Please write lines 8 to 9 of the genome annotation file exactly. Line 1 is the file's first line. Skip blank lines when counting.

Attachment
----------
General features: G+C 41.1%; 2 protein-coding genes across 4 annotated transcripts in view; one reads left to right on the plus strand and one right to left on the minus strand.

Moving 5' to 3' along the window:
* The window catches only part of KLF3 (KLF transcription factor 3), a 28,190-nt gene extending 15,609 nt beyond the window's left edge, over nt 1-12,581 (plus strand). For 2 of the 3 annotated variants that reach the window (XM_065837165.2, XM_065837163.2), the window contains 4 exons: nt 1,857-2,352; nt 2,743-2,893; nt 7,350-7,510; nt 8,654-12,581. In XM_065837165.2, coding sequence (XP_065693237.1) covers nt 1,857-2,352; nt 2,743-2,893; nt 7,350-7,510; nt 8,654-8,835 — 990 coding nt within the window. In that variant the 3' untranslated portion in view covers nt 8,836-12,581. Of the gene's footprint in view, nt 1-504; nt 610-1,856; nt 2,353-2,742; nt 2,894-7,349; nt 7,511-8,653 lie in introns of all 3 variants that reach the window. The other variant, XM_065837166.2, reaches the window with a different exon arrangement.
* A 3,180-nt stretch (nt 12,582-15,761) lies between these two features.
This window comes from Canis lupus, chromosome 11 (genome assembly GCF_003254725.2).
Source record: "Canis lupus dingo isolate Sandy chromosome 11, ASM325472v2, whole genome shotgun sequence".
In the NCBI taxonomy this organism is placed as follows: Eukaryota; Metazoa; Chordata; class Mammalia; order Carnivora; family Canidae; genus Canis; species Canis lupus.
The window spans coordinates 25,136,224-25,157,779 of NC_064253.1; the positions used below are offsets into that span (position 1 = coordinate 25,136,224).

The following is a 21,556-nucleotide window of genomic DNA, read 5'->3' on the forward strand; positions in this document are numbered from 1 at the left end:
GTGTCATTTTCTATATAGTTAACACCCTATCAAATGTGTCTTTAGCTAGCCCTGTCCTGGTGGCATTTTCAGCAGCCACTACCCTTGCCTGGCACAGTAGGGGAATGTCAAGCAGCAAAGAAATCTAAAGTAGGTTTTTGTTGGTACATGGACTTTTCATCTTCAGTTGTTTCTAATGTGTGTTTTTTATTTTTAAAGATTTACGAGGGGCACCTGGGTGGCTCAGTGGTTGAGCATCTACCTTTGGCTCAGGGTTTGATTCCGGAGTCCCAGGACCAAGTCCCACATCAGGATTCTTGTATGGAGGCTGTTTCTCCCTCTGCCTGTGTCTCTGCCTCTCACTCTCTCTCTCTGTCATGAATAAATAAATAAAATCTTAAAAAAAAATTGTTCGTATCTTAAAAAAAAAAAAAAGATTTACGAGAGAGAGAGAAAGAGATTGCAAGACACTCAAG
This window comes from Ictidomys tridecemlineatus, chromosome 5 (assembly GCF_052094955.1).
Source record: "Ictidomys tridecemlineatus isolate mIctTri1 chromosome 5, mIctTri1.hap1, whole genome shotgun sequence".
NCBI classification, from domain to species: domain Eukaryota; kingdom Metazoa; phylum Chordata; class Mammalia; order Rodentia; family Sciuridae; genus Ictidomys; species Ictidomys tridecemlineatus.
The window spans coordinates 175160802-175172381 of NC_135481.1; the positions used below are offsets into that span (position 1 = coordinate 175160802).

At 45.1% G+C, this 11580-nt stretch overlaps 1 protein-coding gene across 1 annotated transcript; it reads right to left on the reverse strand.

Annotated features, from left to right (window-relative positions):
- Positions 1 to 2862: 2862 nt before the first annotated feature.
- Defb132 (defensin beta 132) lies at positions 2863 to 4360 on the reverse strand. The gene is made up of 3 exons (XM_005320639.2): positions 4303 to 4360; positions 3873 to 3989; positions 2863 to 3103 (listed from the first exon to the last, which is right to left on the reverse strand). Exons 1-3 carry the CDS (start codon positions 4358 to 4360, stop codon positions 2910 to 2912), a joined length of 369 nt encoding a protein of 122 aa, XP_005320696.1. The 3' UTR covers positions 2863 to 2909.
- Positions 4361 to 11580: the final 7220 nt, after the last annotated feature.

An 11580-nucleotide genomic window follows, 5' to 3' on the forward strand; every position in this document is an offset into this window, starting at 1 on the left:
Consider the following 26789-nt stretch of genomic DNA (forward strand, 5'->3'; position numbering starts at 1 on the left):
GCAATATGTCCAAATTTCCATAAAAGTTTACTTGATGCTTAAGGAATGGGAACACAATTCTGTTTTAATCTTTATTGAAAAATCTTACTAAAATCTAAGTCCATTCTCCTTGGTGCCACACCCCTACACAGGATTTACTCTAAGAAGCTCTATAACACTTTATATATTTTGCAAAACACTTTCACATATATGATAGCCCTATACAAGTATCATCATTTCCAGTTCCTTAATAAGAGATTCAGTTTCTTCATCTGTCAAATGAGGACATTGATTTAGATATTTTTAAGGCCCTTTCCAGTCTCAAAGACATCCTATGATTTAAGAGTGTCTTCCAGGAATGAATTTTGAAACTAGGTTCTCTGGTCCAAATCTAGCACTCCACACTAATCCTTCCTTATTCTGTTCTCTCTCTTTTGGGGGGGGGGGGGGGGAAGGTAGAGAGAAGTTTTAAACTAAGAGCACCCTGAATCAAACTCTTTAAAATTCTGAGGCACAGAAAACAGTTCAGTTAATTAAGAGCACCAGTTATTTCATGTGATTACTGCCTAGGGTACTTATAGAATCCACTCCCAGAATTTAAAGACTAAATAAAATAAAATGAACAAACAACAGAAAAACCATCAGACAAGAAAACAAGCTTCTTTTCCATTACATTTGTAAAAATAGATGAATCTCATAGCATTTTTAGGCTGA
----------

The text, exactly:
The window spans coordinates 25,136,224-25,157,779 of NC_064253.1; the positions used below are offsets into that span (position 1 = coordinate 25,136,224).

The following is a 21,556-nucleotide window of genomic DNA, read 5'->3' on the forward strand; positions in this document are numbered from 1 at the left end: